Few can hold a greater claim to advancing hip-hop in Canada than Kardinal Offishall. It’s been said that if rappers like Maestro Fresh Wes, Michie Mee, and the Dream Warriors got their foot in the door for those who followed them, then Kardinal kicked the door wide open. By the time he was 12 years old, the Toronto emcee and producer had already begun his legacy, performing for Nelson Mandela. He later appeared on the landmark “Northern Touch” single, worked with everyone from Pharrell, to Rihanna, to Talib Kweli, and impressed Jay-Z enough that he was offered a deal with Roc-A-Fella (one which he turned down to sign with Akon).
To his name, he has a triple-Platinum record and three Gold records, as well as four Juno Awards. His success within and outside of Canada has been unquestionable, and now, as the newly-announced Executive Creative Director of A&R for Universal, he hopes to help the next Canadian musicians reach even greater heights. The Come Up Show caught up with Kardinal Offishall to talk about Mandela’s influence on him, how he plans to change Canada’s music landscape, remaining humble, and much more. Read the interview below.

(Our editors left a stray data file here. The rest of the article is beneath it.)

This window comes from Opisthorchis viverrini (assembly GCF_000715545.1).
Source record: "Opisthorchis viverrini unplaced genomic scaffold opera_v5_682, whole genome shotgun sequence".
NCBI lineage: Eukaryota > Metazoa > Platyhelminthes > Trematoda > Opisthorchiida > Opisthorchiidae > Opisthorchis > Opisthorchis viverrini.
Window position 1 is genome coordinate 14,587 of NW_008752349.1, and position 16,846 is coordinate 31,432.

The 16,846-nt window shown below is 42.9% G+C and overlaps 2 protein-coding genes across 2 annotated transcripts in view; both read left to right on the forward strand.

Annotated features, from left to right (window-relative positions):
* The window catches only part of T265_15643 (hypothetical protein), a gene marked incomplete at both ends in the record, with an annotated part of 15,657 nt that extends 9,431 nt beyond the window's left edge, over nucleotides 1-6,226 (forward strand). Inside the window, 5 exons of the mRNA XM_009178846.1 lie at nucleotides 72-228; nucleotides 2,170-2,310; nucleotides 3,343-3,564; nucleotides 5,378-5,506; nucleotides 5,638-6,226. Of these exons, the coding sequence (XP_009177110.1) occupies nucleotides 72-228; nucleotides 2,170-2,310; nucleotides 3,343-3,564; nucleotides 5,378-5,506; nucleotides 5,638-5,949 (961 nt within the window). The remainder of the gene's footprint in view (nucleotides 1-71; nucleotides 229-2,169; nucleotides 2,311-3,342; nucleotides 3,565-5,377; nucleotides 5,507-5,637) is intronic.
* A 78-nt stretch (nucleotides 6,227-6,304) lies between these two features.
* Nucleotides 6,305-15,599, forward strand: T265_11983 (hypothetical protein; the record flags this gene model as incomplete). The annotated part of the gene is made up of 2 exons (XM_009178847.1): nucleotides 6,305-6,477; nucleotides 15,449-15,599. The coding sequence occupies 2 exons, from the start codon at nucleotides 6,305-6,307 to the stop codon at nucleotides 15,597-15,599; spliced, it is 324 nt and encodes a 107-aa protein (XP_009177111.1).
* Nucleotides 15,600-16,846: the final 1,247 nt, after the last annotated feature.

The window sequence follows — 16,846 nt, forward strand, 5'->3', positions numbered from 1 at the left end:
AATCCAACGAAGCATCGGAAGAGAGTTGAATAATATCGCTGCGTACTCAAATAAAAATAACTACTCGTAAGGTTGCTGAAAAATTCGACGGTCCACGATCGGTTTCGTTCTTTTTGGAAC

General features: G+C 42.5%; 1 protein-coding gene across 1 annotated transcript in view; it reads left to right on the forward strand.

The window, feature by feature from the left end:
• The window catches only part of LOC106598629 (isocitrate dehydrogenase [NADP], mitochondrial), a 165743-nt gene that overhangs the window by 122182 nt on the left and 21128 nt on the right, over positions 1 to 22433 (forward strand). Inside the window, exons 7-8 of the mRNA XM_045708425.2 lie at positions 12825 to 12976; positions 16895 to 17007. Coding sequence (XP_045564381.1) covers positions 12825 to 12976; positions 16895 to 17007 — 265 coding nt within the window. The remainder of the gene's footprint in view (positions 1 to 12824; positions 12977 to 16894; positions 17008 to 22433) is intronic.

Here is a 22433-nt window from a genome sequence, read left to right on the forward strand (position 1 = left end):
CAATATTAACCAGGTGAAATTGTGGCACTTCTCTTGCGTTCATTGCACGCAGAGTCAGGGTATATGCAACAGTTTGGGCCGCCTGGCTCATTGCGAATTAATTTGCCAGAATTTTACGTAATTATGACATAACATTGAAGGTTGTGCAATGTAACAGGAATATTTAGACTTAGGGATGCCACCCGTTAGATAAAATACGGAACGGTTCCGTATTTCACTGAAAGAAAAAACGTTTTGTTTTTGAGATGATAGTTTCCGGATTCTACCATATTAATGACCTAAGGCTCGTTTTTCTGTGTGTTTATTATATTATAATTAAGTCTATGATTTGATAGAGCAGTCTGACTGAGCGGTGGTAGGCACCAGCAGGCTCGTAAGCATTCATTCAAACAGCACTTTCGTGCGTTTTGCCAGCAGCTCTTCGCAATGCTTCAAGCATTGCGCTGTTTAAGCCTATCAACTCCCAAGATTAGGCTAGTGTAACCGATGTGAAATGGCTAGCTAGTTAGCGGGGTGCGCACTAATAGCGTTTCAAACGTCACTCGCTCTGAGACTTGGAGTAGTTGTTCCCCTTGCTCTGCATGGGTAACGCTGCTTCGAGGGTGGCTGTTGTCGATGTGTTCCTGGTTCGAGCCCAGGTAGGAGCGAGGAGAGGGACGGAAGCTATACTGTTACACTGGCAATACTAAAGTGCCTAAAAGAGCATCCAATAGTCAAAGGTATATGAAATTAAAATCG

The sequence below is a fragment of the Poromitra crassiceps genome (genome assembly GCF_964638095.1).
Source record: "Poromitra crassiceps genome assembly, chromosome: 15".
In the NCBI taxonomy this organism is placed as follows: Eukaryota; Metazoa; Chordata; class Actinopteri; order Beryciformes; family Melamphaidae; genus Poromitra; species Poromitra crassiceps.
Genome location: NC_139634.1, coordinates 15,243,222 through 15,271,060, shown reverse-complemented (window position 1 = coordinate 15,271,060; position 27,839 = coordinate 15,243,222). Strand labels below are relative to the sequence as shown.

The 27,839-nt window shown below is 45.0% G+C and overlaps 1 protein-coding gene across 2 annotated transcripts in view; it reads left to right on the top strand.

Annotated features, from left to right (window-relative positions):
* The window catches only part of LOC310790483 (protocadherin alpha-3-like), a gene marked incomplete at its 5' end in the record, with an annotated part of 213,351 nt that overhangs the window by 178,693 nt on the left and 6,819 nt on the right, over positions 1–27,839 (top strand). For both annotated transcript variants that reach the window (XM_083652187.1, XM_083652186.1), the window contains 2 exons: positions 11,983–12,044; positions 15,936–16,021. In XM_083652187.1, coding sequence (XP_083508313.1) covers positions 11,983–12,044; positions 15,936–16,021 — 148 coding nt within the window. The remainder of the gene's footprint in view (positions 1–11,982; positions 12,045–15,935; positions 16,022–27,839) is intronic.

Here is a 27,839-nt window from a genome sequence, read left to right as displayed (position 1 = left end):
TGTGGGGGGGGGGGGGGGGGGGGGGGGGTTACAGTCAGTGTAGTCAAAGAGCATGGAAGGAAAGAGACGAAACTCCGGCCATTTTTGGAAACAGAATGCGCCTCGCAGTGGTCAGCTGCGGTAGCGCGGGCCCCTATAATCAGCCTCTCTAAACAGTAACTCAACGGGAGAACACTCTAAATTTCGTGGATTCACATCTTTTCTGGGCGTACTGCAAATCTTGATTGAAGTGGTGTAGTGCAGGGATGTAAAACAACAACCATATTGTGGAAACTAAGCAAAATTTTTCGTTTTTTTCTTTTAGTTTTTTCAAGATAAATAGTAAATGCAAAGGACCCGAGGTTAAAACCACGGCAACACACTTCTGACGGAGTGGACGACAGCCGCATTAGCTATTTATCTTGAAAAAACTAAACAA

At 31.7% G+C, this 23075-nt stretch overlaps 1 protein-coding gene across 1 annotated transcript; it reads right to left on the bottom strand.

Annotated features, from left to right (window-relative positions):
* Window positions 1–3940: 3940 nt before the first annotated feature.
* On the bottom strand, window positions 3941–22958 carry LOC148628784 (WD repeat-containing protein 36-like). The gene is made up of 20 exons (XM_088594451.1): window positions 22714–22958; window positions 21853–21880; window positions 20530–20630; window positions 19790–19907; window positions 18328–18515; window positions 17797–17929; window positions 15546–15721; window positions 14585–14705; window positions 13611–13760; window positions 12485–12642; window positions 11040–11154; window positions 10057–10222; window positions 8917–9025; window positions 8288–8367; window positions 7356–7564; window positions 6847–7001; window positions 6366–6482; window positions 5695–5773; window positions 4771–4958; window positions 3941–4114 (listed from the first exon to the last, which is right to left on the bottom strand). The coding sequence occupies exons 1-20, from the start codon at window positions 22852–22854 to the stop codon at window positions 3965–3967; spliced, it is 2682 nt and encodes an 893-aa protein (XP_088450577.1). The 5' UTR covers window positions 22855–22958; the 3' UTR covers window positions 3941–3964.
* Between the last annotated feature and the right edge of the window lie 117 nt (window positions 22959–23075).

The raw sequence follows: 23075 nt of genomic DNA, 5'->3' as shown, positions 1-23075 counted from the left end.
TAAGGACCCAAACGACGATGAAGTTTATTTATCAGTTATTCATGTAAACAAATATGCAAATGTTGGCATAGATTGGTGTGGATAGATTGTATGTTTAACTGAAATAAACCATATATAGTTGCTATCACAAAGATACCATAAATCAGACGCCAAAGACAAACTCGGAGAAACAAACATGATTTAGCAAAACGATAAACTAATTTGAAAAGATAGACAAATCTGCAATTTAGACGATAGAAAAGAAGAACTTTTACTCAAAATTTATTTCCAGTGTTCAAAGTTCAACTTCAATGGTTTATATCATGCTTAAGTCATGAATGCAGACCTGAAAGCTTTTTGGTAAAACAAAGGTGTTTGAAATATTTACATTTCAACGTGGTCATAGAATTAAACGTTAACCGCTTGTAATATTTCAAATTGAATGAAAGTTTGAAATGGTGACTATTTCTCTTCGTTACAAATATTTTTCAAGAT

TCUS: Let’s get into a bit of a history lesson here. What can you tell me about Bahdmahnizm: Live and Diewrecked?
Kardinal Offishall: That was my demo tape that I used to get my deal back in 2001. Them times [sic] I had a shitty publishing deal and [with] the little bit of coin that I had, I used to spend it to go to a studio called Iguana. That demo tape is crazy. K-OS was on there, Glenn Lewis was on there, Esthero was on there, IRS was on there… a lot of people, man. People used to just fall through the studio and vibe out. At that time, that’s all I had – music – to express everything.
That was probably one of the last real times that music was just pure, unadulterated vibes and that’s it, you know what I’m saying? That’s probably one of the last times my music was untainted, because the thing is, once you get a knowledge of the industry, you can’t pretend like you don’t know what it is anymore. It’s kind of like you lose your innocence, no matter who you are or no matter what it is. Whenever you get into the [music] business, it has a way that you live your life, you pay your bills, and you feed your family. You lose a bit of the innocence. So that’s what that demo [represents to me], Bahdmanizm: Live and Diewrecked.
TCUS: So that demo tape was before the business side of things came.